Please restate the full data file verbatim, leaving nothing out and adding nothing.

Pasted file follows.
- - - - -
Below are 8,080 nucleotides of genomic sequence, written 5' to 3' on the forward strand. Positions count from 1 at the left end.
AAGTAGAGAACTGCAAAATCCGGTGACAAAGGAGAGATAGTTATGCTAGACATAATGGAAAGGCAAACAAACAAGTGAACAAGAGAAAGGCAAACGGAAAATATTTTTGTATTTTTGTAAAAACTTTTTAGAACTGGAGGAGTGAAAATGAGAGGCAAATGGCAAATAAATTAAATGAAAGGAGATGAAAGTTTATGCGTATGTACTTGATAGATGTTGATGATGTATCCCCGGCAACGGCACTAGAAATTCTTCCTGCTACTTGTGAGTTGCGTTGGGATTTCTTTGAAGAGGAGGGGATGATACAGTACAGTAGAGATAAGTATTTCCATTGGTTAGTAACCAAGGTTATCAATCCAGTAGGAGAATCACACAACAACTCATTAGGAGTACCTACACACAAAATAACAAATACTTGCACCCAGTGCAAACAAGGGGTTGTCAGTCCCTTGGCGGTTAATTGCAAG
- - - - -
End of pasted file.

Below are 8,080 nucleotides of genomic sequence, written 5' to 3' on the forward strand. Positions count from 1 at the left end.
AAGTAGAGAACTGCAAAATCCGGTGACAAAGGAGAGATAGTTATGCTAGACATAATGGAAAGGCAAACAAACAAGTGAACAAGAGAAAGGCAAACGGAAAATATTTTTGTATTTTTGTAAAAACTTTTTAGAACTGGAGGAGTGAAAATGAGAGGCAAATGGCAAATAAATTAAATGAAAGGAGATGAAAGTTTATGCGTATGTACTTGATAGATGTTGATGATGTATCCCCGGCAACGGCACTAGAAATTCTTCCTGCTACTTGTGAGTTGCGTTGGGATTTCTTTGAAGAGGAGGGGATGATACAGTACAGTAGAGATAAGTATTTCCATTGGTTAGTAACCAAGGTTATCAATCCAGTAGGAGAATCACACAACAACTCATTAGGAGTACCTACACACAAAATAACAAATACTTGCACCCAGTGCAAACAAGGGGTTGTCAGTCCCTTGGCGGTTAATTGCAAG